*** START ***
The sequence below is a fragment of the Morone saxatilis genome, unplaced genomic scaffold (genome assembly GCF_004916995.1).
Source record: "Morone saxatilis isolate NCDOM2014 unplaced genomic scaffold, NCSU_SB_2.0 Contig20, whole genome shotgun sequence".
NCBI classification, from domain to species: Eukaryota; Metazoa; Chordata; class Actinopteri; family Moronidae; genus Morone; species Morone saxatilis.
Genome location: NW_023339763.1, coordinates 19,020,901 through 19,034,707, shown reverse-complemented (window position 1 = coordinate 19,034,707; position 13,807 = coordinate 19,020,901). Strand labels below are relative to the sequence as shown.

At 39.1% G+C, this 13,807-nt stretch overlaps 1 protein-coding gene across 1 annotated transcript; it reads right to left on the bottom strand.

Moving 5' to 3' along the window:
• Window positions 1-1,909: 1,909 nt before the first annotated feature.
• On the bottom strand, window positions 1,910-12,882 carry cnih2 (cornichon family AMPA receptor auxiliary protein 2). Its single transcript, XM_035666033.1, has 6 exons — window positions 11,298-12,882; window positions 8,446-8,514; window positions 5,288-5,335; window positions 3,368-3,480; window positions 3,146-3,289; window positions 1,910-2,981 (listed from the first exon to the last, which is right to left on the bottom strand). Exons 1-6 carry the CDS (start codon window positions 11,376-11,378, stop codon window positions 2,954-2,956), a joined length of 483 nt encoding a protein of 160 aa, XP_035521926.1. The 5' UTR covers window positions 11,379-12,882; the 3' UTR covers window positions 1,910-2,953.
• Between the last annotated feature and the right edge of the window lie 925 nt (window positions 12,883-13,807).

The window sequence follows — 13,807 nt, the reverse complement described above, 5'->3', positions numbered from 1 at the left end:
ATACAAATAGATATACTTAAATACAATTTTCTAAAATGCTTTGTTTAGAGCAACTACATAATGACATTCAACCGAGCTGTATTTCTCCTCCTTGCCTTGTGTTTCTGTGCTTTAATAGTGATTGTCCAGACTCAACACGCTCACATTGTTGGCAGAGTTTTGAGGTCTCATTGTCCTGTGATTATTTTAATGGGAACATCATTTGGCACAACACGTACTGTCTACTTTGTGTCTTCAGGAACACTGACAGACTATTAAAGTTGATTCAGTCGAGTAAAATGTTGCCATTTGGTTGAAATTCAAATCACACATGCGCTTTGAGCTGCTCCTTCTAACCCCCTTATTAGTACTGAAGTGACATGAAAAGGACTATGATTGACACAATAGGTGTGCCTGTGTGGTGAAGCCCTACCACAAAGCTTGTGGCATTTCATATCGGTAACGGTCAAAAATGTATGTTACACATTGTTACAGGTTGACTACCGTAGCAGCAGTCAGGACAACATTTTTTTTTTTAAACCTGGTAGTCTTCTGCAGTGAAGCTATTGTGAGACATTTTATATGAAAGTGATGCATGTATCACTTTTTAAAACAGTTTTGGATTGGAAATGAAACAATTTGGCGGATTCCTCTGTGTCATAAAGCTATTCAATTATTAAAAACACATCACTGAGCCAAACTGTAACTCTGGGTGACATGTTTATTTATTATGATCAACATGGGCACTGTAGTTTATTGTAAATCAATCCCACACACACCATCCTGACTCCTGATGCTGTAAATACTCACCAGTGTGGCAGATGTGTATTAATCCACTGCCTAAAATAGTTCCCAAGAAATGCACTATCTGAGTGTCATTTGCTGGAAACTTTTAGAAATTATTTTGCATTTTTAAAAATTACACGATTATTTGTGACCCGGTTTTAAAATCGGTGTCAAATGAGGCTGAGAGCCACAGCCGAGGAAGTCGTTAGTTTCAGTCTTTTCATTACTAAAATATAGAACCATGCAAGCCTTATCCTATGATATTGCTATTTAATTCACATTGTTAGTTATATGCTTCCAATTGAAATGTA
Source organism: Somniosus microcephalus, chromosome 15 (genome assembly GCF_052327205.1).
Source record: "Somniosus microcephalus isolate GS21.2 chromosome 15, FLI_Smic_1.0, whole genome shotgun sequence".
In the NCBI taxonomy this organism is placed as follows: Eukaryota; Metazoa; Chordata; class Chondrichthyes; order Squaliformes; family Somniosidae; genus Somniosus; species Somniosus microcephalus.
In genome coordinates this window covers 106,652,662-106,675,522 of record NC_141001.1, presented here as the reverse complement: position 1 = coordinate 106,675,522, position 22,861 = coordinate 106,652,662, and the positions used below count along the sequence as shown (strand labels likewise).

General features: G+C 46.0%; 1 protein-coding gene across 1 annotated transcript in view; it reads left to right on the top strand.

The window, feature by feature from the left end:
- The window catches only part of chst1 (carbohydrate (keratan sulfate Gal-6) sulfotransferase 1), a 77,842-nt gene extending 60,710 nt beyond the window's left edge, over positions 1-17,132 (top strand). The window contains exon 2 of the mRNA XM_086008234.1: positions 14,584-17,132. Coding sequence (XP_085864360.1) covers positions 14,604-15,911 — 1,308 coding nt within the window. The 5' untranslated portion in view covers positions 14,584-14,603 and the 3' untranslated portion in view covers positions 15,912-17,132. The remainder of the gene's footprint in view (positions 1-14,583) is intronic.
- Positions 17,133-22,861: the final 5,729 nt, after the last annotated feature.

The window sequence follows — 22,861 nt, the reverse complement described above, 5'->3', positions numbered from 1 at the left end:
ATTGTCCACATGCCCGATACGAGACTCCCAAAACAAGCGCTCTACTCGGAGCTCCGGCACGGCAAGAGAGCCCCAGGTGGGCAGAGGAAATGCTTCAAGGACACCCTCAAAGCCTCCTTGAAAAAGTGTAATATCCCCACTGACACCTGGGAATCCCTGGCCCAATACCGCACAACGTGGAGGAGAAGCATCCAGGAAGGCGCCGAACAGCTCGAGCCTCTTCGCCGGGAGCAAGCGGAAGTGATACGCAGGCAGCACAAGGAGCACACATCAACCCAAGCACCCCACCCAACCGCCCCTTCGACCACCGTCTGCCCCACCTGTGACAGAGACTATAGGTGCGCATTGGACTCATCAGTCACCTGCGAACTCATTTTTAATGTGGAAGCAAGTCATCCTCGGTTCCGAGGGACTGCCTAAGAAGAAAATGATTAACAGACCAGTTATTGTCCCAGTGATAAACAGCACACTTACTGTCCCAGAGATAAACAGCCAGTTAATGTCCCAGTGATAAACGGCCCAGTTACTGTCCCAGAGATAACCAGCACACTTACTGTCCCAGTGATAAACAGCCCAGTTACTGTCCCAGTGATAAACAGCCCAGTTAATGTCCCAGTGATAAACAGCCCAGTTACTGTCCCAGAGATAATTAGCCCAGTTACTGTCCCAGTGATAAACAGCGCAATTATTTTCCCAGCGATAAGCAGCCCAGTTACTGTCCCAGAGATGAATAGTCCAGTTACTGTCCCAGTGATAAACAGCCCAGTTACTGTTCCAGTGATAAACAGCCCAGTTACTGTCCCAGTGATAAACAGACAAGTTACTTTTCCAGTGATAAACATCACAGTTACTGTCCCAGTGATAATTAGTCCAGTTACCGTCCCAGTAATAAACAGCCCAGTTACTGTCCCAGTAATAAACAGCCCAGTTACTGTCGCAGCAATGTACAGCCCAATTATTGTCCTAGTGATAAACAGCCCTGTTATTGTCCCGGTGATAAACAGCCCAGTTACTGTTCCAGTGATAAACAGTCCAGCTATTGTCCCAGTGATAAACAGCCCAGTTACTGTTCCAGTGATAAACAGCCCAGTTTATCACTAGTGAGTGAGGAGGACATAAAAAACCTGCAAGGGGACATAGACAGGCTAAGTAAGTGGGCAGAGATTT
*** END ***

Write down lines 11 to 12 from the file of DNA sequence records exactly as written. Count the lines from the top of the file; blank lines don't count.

ATACAAATAGATATACTTAAATACAATTTTCTAAAATGCTTTGTTTAGAGCAACTACATAATGACATTCAACCGAGCTGTATTTCTCCTCCTTGCCTTGTGTTTCTGTGCTTTAATAGTGATTGTCCAGACTCAACACGCTCACATTGTTGGCAGAGTTTTGAGGTCTCATTGTCCTGTGATTATTTTAATGGGAACATCATTTGGCACAACACGTACTGTCTACTTTGTGTCTTCAGGAACACTGACAGACTATTAAAGTTGATTCAGTCGAGTAAAATGTTGCCATTTGGTTGAAATTCAAATCACACATGCGCTTTGAGCTGCTCCTTCTAACCCCCTTATTAGTACTGAAGTGACATGAAAAGGACTATGATTGACACAATAGGTGTGCCTGTGTGGTGAAGCCCTACCACAAAGCTTGTGGCATTTCATATCGGTAACGGTCAAAAATGTATGTTACACATTGTTACAGGTTGACTACCGTAGCAGCAGTCAGGACAACATTTTTTTTTTTAAACCTGGTAGTCTTCTGCAGTGAAGCTATTGTGAGACATTTTATATGAAAGTGATGCATGTATCACTTTTTAAAACAGTTTTGGATTGGAAATGAAACAATTTGGCGGATTCCTCTGTGTCATAAAGCTATTCAATTATTAAAAACACATCACTGAGCCAAACTGTAACTCTGGGTGACATGTTTATTTATTATGATCAACATGGGCACTGTAGTTTATTGTAAATCAATCCCACACACACCATCCTGACTCCTGATGCTGTAAATACTCACCAGTGTGGCAGATGTGTATTAATCCACTGCCTAAAATAGTTCCCAAGAAATGCACTATCTGAGTGTCATTTGCTGGAAACTTTTAGAAATTATTTTGCATTTTTAAAAATTACACGATTATTTGTGACCCGGTTTTAAAATCGGTGTCAAATGAGGCTGAGAGCCACAGCCGAGGAAGTCGTTAGTTTCAGTCTTTTCATTACTAAAATATAGAACCATGCAAGCCTTATCCTATGATATTGCTATTTAATTCACATTGTTAGTTATATGCTTCCAATTGAAATGTA
Source organism: Somniosus microcephalus, chromosome 15 (genome assembly GCF_052327205.1).